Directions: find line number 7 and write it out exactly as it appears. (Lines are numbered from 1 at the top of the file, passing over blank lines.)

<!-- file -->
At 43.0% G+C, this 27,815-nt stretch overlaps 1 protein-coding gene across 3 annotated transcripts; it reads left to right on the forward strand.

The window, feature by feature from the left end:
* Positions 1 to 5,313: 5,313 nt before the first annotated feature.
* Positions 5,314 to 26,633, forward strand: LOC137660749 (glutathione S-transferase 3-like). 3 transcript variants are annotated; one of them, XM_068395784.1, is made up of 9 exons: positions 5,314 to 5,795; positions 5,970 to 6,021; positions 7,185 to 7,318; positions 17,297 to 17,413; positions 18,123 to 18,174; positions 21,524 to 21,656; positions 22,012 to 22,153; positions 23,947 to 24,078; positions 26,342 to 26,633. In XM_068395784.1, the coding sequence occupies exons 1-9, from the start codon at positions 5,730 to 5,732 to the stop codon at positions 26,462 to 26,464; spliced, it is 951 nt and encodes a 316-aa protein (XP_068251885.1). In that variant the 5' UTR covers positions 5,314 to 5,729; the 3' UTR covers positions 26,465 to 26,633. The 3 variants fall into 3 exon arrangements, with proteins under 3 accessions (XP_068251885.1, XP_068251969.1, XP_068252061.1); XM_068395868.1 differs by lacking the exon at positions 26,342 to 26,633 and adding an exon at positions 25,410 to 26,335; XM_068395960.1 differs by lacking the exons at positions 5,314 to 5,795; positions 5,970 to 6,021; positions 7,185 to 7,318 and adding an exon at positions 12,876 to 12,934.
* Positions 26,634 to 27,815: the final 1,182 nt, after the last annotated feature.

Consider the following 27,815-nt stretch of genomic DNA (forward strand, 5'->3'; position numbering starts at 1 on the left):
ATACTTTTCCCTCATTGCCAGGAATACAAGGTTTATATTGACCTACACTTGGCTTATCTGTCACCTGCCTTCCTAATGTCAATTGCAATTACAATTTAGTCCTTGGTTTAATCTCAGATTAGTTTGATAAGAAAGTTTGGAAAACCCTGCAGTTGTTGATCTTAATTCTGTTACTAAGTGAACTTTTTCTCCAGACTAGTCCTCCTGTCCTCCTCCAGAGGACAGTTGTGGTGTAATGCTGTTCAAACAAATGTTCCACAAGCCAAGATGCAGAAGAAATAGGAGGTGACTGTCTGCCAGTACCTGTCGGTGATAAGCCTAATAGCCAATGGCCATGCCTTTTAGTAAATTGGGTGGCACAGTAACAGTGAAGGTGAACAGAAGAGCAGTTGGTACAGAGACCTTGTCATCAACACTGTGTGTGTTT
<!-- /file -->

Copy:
ATACTTTTCCCTCATTGCCAGGAATACAAGGTTTATATTGACCTACACTTGGCTTATCTGTCACCTGCCTTCCTAATGTCAATTGCAATTACAATTTAGTCCTTGGTTTAATCTCAGATTAGTTTGATAAGAAAGTTTGGAAAACCCTGCAGTTGTTGATCTTAATTCTGTTACTAAGTGAACTTTTTCTCCAGACTAGTCCTCCTGTCCTCCTCCAGAGGACAGTTGTGGTGTAATGCTGTTCAAACAAATGTTCCACAAGCCAAGATGCAGAAGAAATAGGAGGTGACTGTCTGCCAGTACCTGTCGGTGATAAGCCTAATAGCCAATGGCCATGCCTTTTAGTAAATTGGGTGGCACAGTAACAGTGAAGGTGAACAGAAGAGCAGTTGGTACAGAGACCTTGTCATCAACACTGTGTGTGTTT